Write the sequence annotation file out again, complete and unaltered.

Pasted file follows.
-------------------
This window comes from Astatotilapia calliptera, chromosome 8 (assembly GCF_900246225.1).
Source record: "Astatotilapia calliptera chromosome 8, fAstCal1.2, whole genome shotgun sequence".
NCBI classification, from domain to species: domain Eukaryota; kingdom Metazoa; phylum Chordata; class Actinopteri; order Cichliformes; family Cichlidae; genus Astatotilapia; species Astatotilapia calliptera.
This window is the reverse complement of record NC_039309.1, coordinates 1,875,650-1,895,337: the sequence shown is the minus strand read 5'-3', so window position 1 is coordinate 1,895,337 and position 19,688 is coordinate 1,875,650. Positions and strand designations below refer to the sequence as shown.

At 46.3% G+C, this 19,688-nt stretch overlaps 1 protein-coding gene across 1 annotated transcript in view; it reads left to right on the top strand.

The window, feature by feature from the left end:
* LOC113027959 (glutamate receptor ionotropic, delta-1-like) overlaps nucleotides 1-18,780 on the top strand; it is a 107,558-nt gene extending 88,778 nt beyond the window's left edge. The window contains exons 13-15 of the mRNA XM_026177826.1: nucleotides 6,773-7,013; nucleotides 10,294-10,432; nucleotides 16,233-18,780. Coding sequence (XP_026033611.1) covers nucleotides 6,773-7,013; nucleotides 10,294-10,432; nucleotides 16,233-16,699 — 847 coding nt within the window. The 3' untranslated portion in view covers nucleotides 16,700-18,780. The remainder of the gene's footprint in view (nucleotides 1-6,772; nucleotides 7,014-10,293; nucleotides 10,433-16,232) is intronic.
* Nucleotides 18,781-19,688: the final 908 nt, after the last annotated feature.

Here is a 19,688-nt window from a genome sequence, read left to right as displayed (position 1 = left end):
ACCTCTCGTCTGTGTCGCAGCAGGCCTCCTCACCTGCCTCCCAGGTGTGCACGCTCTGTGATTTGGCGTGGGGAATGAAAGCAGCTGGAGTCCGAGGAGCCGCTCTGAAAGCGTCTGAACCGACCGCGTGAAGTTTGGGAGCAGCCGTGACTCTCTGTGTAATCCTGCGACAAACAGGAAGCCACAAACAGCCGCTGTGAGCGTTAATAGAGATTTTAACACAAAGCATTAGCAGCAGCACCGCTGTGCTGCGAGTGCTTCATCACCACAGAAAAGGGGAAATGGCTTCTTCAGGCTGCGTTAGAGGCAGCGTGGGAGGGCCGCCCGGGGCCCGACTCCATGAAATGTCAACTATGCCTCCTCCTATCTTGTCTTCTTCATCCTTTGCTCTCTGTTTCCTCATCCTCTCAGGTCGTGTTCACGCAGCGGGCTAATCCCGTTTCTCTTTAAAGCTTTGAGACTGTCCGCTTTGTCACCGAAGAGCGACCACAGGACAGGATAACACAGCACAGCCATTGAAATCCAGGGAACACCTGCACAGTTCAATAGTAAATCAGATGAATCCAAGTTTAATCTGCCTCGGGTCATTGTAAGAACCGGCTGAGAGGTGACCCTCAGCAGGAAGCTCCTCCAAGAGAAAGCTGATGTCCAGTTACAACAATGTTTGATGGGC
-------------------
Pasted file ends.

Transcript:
This window comes from Astatotilapia calliptera, chromosome 8 (assembly GCF_900246225.1).
Source record: "Astatotilapia calliptera chromosome 8, fAstCal1.2, whole genome shotgun sequence".
NCBI classification, from domain to species: domain Eukaryota; kingdom Metazoa; phylum Chordata; class Actinopteri; order Cichliformes; family Cichlidae; genus Astatotilapia; species Astatotilapia calliptera.
This window is the reverse complement of record NC_039309.1, coordinates 1,875,650-1,895,337: the sequence shown is the minus strand read 5'-3', so window position 1 is coordinate 1,895,337 and position 19,688 is coordinate 1,875,650. Positions and strand designations below refer to the sequence as shown.

At 46.3% G+C, this 19,688-nt stretch overlaps 1 protein-coding gene across 1 annotated transcript in view; it reads left to right on the top strand.

The window, feature by feature from the left end:
* LOC113027959 (glutamate receptor ionotropic, delta-1-like) overlaps nucleotides 1-18,780 on the top strand; it is a 107,558-nt gene extending 88,778 nt beyond the window's left edge. The window contains exons 13-15 of the mRNA XM_026177826.1: nucleotides 6,773-7,013; nucleotides 10,294-10,432; nucleotides 16,233-18,780. Coding sequence (XP_026033611.1) covers nucleotides 6,773-7,013; nucleotides 10,294-10,432; nucleotides 16,233-16,699 — 847 coding nt within the window. The 3' untranslated portion in view covers nucleotides 16,700-18,780. The remainder of the gene's footprint in view (nucleotides 1-6,772; nucleotides 7,014-10,293; nucleotides 10,433-16,232) is intronic.
* Nucleotides 18,781-19,688: the final 908 nt, after the last annotated feature.

Here is a 19,688-nt window from a genome sequence, read left to right as displayed (position 1 = left end):
ACCTCTCGTCTGTGTCGCAGCAGGCCTCCTCACCTGCCTCCCAGGTGTGCACGCTCTGTGATTTGGCGTGGGGAATGAAAGCAGCTGGAGTCCGAGGAGCCGCTCTGAAAGCGTCTGAACCGACCGCGTGAAGTTTGGGAGCAGCCGTGACTCTCTGTGTAATCCTGCGACAAACAGGAAGCCACAAACAGCCGCTGTGAGCGTTAATAGAGATTTTAACACAAAGCATTAGCAGCAGCACCGCTGTGCTGCGAGTGCTTCATCACCACAGAAAAGGGGAAATGGCTTCTTCAGGCTGCGTTAGAGGCAGCGTGGGAGGGCCGCCCGGGGCCCGACTCCATGAAATGTCAACTATGCCTCCTCCTATCTTGTCTTCTTCATCCTTTGCTCTCTGTTTCCTCATCCTCTCAGGTCGTGTTCACGCAGCGGGCTAATCCCGTTTCTCTTTAAAGCTTTGAGACTGTCCGCTTTGTCACCGAAGAGCGACCACAGGACAGGATAACACAGCACAGCCATTGAAATCCAGGGAACACCTGCACAGTTCAATAGTAAATCAGATGAATCCAAGTTTAATCTGCCTCGGGTCATTGTAAGAACCGGCTGAGAGGTGACCCTCAGCAGGAAGCTCCTCCAAGAGAAAGCTGATGTCCAGTTACAACAATGTTTGATGGGC